Ghana on Wednesday May 2 became the centre of attention for journalists across the world as the country hosts more than 700 media personalities to commemorate the 2018 World Press Freedom Day.
The three-day event which is on the theme “Keeping Power in Check: Media, Justice and the Rule of Law” has plenary sessions where journalists will have the opportunity to discuss the current challenges affecting the media especially issues about press freedom and freedom of expression.
It is a day which celebrates the fundamental principles of press freedom, to evaluate press freedom around the world, to defend the media from attacks on their independence and to pay tribute to journalists who have lost their lives in the exercise of their profession.
The day which is marked on May 3 every year was proclaimed by the UN General Assembly in 1993 following a Recommendation adopted at the twenty-sixth session of UNESCO’s General Conference in 1991 which in turn was a response to a call by African journalists who in 1991 produced the landmark Windhoek Declaration on media pluralism and independence
Opening of the event in Accra Wednesday, the Vice-President, Dr Mahamudu Bawumia whose address was delivered on his behalf by the Information Minister, Dr Mustapha Abdul-Hamid, paid glowing tribute to citizens, journalists, civil society groups and politicians for helping in upholding the instruments of free speech.
He, however, entreated leaders of the many other countries where the right to free speech and press freedom have not been fully embraced to open up their societies and let the people feel free to engage in vigorous exchange of ideas.
While acknowledging some of the good things in press freedom, Dr Bawumia alluded to some of its inherent challenges in terms of the peculiar risk journalists faced in carrying out their duties.
On the risk factor the Vice-President particularly expressed concern about the deliberate misinformation campaigns by some elements in the democratic space and the risk of inadvertent misinformation by journalists often in their haste to be the first to break the news with punchy headlines.
“As is unfolding before our very eyes on a daily basis deliberate misinformation campaigns, which in themselves are not now in politics and war, have now gained new currency and effect with the proliferation and democratisation of media channels,” Dr Bawumia submitted.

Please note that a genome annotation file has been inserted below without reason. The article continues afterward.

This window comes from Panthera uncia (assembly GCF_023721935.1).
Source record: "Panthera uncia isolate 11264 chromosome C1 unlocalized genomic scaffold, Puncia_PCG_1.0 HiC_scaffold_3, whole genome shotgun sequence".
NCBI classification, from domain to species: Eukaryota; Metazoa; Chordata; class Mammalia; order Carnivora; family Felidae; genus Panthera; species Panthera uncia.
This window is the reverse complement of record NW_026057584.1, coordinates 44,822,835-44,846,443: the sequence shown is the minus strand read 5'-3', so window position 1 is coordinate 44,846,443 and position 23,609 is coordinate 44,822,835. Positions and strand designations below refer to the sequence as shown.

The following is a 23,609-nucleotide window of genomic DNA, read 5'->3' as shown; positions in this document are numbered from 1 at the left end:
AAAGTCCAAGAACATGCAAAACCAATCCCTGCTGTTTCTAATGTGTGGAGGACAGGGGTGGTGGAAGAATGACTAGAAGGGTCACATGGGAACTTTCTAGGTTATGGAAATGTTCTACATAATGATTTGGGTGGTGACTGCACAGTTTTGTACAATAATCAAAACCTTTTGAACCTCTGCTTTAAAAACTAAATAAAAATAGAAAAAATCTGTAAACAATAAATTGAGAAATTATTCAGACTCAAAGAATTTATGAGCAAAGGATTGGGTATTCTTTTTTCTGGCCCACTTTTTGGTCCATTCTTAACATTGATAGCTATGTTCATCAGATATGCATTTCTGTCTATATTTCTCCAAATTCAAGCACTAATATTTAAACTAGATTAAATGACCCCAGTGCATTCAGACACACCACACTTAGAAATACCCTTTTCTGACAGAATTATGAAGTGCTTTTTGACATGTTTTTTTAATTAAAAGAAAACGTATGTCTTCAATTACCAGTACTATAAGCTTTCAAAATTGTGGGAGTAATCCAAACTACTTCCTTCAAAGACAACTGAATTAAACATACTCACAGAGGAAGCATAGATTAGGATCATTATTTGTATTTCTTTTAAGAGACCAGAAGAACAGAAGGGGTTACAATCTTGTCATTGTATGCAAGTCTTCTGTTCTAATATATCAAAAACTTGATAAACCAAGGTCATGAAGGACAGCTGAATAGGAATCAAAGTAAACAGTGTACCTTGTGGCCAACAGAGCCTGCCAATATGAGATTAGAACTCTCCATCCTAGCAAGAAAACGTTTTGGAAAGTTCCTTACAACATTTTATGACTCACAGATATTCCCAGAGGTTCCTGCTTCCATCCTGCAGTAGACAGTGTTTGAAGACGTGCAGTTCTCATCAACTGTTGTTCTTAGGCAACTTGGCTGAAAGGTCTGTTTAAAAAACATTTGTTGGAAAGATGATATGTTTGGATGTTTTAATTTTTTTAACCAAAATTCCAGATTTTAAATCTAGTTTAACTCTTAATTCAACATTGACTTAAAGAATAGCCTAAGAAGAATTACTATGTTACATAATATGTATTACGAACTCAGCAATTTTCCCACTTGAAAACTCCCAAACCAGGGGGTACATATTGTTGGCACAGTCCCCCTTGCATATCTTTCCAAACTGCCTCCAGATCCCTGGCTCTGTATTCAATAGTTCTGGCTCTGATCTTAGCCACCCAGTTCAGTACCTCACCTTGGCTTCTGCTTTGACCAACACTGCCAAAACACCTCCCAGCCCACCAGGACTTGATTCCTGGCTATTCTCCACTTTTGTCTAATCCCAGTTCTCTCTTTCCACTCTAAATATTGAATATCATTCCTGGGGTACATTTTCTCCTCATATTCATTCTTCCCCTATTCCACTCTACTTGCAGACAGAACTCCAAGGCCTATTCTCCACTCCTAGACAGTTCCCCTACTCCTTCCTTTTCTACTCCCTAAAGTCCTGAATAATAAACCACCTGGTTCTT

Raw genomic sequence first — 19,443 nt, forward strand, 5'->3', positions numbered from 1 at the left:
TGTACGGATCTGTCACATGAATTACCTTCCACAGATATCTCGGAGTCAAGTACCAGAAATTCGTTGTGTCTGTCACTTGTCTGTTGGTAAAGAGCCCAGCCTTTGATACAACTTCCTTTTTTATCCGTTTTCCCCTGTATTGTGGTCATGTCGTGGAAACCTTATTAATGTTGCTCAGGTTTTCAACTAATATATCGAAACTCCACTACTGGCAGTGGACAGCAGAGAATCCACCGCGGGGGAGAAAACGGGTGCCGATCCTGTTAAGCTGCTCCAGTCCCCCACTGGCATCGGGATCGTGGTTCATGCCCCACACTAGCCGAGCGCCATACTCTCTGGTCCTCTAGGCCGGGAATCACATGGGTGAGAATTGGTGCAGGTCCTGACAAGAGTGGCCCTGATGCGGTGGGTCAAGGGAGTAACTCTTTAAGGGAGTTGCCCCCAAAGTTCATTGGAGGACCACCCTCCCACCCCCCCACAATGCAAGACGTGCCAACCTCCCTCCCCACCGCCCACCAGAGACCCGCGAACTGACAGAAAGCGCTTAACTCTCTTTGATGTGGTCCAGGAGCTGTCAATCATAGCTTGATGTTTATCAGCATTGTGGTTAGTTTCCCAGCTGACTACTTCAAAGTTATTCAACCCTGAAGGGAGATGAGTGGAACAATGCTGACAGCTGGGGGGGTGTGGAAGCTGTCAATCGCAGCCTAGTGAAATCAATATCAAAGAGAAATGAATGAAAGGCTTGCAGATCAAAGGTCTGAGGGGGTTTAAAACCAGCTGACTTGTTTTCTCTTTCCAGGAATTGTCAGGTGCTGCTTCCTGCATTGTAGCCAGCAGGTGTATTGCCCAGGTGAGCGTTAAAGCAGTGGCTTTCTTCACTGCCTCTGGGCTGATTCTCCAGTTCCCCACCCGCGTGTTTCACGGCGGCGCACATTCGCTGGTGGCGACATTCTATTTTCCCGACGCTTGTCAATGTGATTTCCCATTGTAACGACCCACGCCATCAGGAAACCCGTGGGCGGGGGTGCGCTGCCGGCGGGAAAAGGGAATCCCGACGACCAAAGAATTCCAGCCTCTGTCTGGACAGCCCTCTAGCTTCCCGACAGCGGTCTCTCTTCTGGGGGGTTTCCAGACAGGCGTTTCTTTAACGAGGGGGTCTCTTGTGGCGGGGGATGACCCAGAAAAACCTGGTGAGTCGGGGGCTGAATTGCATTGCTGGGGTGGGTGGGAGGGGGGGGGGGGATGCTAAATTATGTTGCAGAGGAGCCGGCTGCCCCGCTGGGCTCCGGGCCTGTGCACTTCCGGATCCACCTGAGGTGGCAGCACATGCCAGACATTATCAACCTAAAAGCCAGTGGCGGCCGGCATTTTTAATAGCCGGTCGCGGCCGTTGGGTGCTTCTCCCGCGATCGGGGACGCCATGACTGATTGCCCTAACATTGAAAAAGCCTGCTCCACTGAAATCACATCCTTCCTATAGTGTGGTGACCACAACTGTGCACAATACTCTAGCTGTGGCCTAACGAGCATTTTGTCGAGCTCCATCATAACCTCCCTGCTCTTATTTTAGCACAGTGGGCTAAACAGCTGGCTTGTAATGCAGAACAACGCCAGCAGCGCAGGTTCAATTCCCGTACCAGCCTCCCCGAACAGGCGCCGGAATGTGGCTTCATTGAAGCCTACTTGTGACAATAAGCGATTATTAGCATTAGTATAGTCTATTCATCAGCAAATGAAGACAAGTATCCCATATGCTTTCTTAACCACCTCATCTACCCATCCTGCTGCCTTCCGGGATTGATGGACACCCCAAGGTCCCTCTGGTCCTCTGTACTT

Right to Information
Touching on deepening the democratic space in Ghana, the Vice-President spoke about the much awaited Right to Information (RTI) Bill which where he gave the assurance that “we look forward to its swift passage when Parliament resumes.”
He stated that Ghana would continue to be the trail blazer in the democratic area in Africa standing tall as an example of a healthy vigorous democracy and a country which had challenged the known theories of fighting poverty and made strides in investing in education.
Work without threats
In her keynote address, the Senior Policy Manager of World Wide Web Foundation based in Abidjan, Mrs Nnenna Nwakanma, said journalists were supposed to go about their duties freely without threats or intimation.
Notwithstanding those difficulties, she urged journalists not to be discouraged but rather should strive and do more beyond their fears to effect the change that the society so desired.
Mrs Nwakanma criticised Ghana’s reluctance in passing the RTI and stressed that she was a witness to an assurance given by President Nana Addo Dankwa Akufo-Addo a year ago at a function which attended in Ghana and questioned why the law had still not been passed.
The Deputy Director-General of UNESCO, Mr Getachew Engida, in his address said in order to guarantee better protection for journalists, UNESCO encouraged the set-up of national mechanisms for the safety of journalists.
“Only when journalists can report without fearing for their lives and when citizens can access information to make informed decisions, can democracy and development thrive,” he stated.
Source: Graphic Online